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AFC west
Peter King
September 05, 1994
The AFC west is so strong that when any of its teams loses a road game within the division, it will not be considered an upset. Not only is this the league's premier collection of teams, but it also has shed the finesse label that dogged it for so long. Players hit here. Hard. "I get the air padding in my helmet pumped up a little extra for these games," says Seattle Seahawk safety Eugene Robinson. "We're trying to rip each other's heads off."
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September 05, 1994

Afc West

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prediction

L.A. RAIDER

11-5

KANSAS CITY

10-6

DENVER

9-7

SAN DIEGO

8-8

SEATTLE

8-8

The AFC west is so strong that when any of its teams loses a road game within the division, it will not be considered an upset. Not only is this the league's premier collection of teams, but it also has shed the finesse label that dogged it for so long. Players hit here. Hard. "I get the air padding in my helmet pumped up a little extra for these games," says Seattle Seahawk safety Eugene Robinson. "We're trying to rip each other's heads off."

It was a very busy off-season for the Los Angeles Raiders, who will be even stronger than last year, when they finished second in the division. The team released defensive end Greg Townsend and fullback Steve Smith, and tight end Ethan Horton departed for the Washington Redskins. The Raiders used the salary of defensive lineman Howie Long, who retired after last season, to sign free-agent defensive tackle Jerry Ball and defensive end Scott Davis, who returned to the team after a two-year venture into private business. Then the Raiders signed five other key free agents: tight end Jamie Williams, a Super Bowl veteran with the San Francisco 49ers; Albert Lewis, at 33 still a strong cover corner; guard Kevin Gogan, a veteran of two Super Bowls with the Dallas Cowboys; running back Harvey Williams; and fullback Tom Rathman.

Left in place after these changes are players who remember only too well what befell them on a bitterly cold January day in Buffalo. The Raiders were coming off two impressive wins over the Denver Broncos—the regular-season finale and the wild-card playoff game—in which L.A. had rolled up 75 points. But in the divisional playoff game against the Bills, the Raiders sputtered to a 29-23 loss. "This just proves to you what I've been talking about all year, about how important home field advantage is," coach Art Shell told his team after the game. "Next year, instead of us going to Buffalo, make them come to us."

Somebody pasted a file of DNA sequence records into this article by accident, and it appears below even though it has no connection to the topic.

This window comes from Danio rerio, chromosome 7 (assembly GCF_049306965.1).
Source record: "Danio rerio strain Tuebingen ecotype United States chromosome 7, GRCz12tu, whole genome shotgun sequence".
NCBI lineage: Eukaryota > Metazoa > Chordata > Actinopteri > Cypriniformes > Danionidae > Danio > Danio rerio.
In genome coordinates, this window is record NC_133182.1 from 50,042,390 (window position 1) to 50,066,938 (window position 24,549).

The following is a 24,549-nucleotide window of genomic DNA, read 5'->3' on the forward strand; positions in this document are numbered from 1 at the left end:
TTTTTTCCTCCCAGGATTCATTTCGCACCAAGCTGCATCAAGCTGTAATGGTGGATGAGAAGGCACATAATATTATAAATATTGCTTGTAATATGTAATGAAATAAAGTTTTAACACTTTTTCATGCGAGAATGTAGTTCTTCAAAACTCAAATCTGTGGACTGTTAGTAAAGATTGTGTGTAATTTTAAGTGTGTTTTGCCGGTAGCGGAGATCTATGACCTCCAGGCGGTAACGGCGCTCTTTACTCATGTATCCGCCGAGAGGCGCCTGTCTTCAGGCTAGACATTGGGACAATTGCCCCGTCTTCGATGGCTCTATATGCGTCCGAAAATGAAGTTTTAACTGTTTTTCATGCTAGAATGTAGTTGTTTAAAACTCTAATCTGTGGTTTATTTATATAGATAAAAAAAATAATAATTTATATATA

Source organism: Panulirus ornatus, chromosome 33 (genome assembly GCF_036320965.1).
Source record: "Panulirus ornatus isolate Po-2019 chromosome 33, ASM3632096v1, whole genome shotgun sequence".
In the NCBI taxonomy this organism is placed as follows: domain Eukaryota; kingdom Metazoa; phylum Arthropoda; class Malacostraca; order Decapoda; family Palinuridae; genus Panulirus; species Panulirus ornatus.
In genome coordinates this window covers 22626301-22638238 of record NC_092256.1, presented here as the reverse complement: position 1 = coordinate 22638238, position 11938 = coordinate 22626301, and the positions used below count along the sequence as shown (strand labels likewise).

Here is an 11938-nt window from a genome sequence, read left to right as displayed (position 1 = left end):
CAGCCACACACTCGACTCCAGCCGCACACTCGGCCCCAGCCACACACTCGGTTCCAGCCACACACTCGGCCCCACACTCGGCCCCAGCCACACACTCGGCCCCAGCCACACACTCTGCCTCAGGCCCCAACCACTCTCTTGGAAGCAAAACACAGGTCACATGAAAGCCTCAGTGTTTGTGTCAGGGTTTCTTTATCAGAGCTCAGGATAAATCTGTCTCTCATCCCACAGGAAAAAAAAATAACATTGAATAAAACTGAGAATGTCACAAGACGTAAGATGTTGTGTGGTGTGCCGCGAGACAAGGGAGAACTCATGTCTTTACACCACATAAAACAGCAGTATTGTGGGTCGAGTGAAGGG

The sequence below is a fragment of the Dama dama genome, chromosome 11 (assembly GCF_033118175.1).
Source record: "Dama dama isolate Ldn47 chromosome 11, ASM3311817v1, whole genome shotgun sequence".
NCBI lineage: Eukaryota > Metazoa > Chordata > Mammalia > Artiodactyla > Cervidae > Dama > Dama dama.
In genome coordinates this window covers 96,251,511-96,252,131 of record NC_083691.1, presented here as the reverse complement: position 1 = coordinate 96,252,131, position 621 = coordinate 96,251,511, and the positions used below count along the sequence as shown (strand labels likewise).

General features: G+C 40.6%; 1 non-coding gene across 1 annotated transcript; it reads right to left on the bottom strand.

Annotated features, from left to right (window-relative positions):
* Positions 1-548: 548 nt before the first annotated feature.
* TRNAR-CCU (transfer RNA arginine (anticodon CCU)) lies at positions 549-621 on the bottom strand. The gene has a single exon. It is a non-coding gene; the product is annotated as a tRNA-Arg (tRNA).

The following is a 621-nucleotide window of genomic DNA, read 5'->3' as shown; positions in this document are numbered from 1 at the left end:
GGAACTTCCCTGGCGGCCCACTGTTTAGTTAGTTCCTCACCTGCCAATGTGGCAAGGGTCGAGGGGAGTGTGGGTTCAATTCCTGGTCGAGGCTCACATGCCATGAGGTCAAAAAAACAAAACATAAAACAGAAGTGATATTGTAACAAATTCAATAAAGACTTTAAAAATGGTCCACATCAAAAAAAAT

That is the Raider mantra this season: Make them come to us. "Every man on our team left the stadium that day feeling we should have won the game,' " says Shell. "So our focus now has to be: Win our division, win our home games, win home field."

The man most entrusted with carrying out those directives is quarterback Jeff Hostetler, who has grown into the team leader that, in his nine years with the Giants, no one in New York thought he could be. "Jeff came in and answered every question that needed to be answered about playing quarterback for the Raiders on and off the field," says Long. Tim Brown is Hostetler's favorite target, but faster-than-speeding-bullets James Jett, Daryl Hobbs, Alexander Wright and Rocket Ismail will have some huge Sundays this fall. "I'd love to have another 80-catch, 1,100-yard season," Brown says. "But if they double-team me and single our other guys, we're going to be pretty dangerous."

L.A. has the offensive firepower to win the division, and Lewis and Davis should strengthen a defense that was too easily bent late last season, allowing 20 or more points in each of the last five games. The schedule is friendly too: The Raiders do not have a cold-weather game this year, unless Kansas City is frigid on Nov. 6. But the conference's best team has to do better than finish 5-3 at home, which is all the Raiders have managed two years in a row.

"If I had to leave Dallas, and I had playing in the Super Bowl in mind, I came to the right place," says Gogan.

Just win at home, baby.

Last year the Kansas City Chiefs reached the AFC Championship Game even though quarterback Joe Montana missed five starts and 48 practices. The offensive coordinator, Paul Hackett, installed the old San Francisco 49er offense in the Chiefs' classroom, but it was up to Montana to implement it on the field. Far too often that difficult task fell to now departed backup Dave Krieg, who was still trying to learn the complex system himself. "It's amazing to me that we had only two guys [in the whole organization] who knew the offense last year and we got to the final four," vice president of player personnel Lynn Stiles said in training camp. "We're considerably ahead of where we were offensively last year."

It can't be assumed that the 38-year-old Montana will play any more than he did last season; the Chiefs will be lucky to get 11 starts out of him again. But the team is deeper at quarterback after acquiring 49er understudy Steve Bono. He'll be more than Montana's Missouri drinking buddy. Bono will be solid insurance, as he was when he filled in at quarterback for the Niners in 1991, playing nine games and finishing as the NFL's fourth-rated passer.

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